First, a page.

Oishorjyo and I ran the idea past the team- Anal, Naomi, Ayushi, Trina and Ashwini. Everyone was gung ho about the idea.
Oishorjyo clicked a photo of Premiji for reference, in her usual pose of sitting cutting vegetables in the kitchen.
As Oishorjyo started making the outlines of Premiji on the large, white wall, we wondered whether we should show her in her actual pose of cutting vegetables? No, was the immediate and unanimous response. Then what could we show her doing?
|Oishorjyo making the mural|
What should Premiji be shown doing in the mural?- became a question that we asked everyone around. Her kids, grandkids, neighbours, herself. Everyone.
Making rotis, someone suggested. Peeling potatoes. Cooking vegetables.
When we asked them to think out of the box we got great responses- holding a mobile phone!, holding a camera, a laptop, a radio set. The suggestions kept coming in. There was a little crowd that had gathered around her, thinking with us.
And then the picture was finally complete- she should be holding a musical instrument, an algoza!
Of course, yes. What could never have been realized in reality, could atleast be painted on a white mud wall, isnt it?
While Oishorjyo started drawing the algoza in Premiji's hands, me along with several women and girls from the house started filling in the mural with different natural colours.
The mural was complete late at night, too dark for anyone to see what it was all about. We went to our cottage, washed the colours off our hands, gleeful in our little rebellion and nervous about what the reaction from the men, especially from Tagaram Ji would be in the morning!
In the morning the wet paints had dried up and Premiji looked at us with her dark, deep eyes, holding the black algoza with all her strength. The family huddled around us, women and girls, admiring and giggling at the politics of the mural. The giggles turned to silence as Tagaram Ji walked up to the mural, for the first time since we had started painting it.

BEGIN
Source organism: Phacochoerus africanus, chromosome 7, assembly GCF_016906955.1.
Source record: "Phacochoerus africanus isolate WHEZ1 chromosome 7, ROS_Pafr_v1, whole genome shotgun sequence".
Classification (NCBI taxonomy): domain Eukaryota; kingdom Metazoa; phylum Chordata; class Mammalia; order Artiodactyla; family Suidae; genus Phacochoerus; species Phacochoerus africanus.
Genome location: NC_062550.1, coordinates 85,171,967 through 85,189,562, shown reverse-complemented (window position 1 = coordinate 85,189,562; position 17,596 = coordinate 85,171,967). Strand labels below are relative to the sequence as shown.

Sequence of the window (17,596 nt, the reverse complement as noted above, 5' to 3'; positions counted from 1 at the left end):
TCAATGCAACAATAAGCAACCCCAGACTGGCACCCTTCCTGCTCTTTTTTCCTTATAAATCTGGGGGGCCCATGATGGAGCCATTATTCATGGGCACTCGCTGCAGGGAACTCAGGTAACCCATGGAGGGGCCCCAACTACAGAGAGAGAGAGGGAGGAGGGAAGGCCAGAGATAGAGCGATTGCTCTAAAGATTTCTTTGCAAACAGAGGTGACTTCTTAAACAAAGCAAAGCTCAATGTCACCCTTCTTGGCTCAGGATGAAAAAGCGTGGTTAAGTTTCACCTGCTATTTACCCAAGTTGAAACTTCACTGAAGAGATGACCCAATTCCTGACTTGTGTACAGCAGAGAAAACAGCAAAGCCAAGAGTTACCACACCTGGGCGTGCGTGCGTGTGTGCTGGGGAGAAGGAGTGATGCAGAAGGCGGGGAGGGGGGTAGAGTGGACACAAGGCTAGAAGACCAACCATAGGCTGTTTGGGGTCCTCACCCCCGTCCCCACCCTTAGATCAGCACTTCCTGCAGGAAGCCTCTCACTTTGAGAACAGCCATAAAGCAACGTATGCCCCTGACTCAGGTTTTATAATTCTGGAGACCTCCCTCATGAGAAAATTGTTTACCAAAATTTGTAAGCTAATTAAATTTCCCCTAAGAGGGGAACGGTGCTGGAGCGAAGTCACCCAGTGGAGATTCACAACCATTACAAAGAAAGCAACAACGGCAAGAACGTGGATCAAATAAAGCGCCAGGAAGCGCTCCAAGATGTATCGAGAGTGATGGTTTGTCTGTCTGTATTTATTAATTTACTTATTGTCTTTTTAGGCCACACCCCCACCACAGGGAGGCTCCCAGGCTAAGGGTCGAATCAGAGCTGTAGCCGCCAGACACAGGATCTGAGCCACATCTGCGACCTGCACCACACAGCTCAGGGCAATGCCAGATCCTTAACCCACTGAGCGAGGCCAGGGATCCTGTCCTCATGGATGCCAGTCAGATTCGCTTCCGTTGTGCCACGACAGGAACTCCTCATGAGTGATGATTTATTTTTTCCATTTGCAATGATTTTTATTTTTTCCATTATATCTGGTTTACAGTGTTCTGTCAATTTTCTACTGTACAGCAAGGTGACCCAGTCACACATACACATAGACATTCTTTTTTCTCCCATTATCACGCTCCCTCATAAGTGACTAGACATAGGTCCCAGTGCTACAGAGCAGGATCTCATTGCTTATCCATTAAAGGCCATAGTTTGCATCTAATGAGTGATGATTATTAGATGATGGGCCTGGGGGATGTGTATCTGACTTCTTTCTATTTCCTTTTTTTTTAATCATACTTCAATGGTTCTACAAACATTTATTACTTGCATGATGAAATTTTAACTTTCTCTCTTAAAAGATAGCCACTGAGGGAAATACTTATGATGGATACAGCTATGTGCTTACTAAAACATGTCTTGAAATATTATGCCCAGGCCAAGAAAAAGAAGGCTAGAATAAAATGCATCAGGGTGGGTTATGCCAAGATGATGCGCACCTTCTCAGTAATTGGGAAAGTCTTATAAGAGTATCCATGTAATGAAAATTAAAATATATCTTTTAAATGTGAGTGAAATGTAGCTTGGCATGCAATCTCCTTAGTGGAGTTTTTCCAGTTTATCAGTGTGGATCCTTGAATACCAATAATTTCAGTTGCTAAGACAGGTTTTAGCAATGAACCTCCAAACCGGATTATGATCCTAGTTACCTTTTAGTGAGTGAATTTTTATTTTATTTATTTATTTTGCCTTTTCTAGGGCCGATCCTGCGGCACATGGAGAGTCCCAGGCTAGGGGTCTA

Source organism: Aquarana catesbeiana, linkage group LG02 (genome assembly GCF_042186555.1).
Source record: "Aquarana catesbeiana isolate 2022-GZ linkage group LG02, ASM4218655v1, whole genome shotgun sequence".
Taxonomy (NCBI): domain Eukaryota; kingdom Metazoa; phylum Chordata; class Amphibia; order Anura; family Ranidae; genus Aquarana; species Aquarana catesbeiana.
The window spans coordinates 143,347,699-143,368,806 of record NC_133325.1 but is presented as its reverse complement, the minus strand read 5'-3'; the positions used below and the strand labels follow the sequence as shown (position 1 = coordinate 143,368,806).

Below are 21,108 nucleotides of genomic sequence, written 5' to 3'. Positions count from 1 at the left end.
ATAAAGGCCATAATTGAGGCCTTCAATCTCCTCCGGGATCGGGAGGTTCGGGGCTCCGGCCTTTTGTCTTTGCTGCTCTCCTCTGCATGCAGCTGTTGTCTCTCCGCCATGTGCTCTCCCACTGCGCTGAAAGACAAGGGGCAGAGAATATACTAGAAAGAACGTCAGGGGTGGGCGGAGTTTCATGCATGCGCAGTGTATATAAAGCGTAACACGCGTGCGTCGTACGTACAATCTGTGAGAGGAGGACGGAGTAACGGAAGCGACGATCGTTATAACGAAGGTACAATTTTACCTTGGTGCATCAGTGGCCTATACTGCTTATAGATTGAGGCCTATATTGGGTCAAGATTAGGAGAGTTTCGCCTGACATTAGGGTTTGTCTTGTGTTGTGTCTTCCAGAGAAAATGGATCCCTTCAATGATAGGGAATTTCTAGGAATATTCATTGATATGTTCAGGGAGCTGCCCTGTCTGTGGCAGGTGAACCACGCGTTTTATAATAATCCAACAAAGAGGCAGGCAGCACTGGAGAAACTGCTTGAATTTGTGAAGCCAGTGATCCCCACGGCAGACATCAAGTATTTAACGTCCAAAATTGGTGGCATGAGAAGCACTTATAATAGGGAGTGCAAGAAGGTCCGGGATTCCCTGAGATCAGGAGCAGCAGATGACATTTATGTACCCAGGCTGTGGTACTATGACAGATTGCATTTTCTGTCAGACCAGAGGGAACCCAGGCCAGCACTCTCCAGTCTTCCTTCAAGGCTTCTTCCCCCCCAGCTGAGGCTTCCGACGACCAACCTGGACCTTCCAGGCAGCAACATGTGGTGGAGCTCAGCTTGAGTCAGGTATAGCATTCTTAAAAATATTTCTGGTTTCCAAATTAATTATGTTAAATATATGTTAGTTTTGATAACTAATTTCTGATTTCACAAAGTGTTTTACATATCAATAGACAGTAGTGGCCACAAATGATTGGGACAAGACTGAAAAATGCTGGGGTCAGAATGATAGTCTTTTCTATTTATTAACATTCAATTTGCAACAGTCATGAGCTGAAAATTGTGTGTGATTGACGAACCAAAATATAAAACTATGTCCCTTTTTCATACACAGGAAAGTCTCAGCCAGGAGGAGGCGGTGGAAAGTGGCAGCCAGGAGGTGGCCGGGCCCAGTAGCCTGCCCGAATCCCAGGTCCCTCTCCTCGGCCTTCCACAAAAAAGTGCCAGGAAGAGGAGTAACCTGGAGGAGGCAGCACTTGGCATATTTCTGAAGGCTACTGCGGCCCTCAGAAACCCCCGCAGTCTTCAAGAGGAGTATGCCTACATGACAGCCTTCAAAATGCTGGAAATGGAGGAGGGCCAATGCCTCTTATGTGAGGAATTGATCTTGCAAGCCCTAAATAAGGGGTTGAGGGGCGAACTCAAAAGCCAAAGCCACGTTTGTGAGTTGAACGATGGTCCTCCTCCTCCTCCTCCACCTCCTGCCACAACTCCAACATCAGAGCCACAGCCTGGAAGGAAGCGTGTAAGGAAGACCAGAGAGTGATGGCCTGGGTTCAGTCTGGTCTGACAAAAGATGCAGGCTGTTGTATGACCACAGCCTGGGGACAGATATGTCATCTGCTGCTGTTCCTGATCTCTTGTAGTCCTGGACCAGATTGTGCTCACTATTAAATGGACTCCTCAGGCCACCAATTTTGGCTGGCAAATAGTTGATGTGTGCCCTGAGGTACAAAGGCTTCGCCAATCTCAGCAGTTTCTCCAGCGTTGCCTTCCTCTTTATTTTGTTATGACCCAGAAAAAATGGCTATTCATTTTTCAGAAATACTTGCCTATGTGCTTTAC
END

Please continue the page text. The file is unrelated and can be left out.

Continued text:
"What have you made?", he said disappointed and confused more than angry.
"Its Premiji, holding your favourite, black algoza.", we responded innocently.
"But why would you make this? She doesnt play the algoza, in fact she has never even held the algoza in her hands.", the anger was apparent.
"Well, art imagines things that dont exist in reality, isnt it? Just like your music. It takes us to the mountains and the rivers and the cool breeze of a seaside, sitting here in the desert, doesnt it?", we were being very cheeky now.
"But it would have looked more beautiful if you had made her cooking, or fetching water in an earthen pot on her head, you know?", he wasnt giving up either.
The women and the girls looked on at this battle of words, silently, their hearts hoping for us to win (or thats what we think, atleast)
"Well, we think this is also beautiful. Doesnt she look beautiful?", we asked hopefully looking at our audience.
They nodded non-committedly.
"But why have you given her my black algoza. Its my favourite, you know!", Tagaram Ji battled on, almost in a childlike manner, his conditioning not letting him appreciate what lay in front of him.
"Well, its just a painting. The real one is all yours.", we had to pacify him like a little child who refuses to share his favourite toy with his friend.
It was heartbreaking to see what patriarchy does to men, how it takes away their will to share, be happy in someone else's glory, even if it is their wife of thirty years, the mother of their many children.
Tagaram ji left, probably thinking we were mad woman who didnt understand good reason.
and the women huddled around us, laughing, giggling, talking, a strange, hopeful bright light shining in their restricted eyes.
"Why did you make this, didi?", a young girl asked us.
"So that you see this and one day grow up to know that you can also play the black algoza, or any other instrument you like, if you wish to.", we said.
As we packed to leave, as this was our last day at the village, we hoped and prayed that Tagaram Ji wouldnt get the mural painted over. We dont know if it is still there. We clicked photos of a very shy and reluctant Premi Ji with her mural.
|Premi ji sitting with herself :)|
|Premiji dressed Naomi in traditional Rajasthani attire|
|Tagaramji obliged us with parting photos. With the whole team.|
On our way to the train station we stopped by at the Mangniyars' basti.
We met with the warm women and girls from the community, had a last cup of chai with them, sang a few more songs and clicked some photos. With a promise that we will be back soon.
"When will you come back, didi?", they asked us.
Afterall, what is life without hope?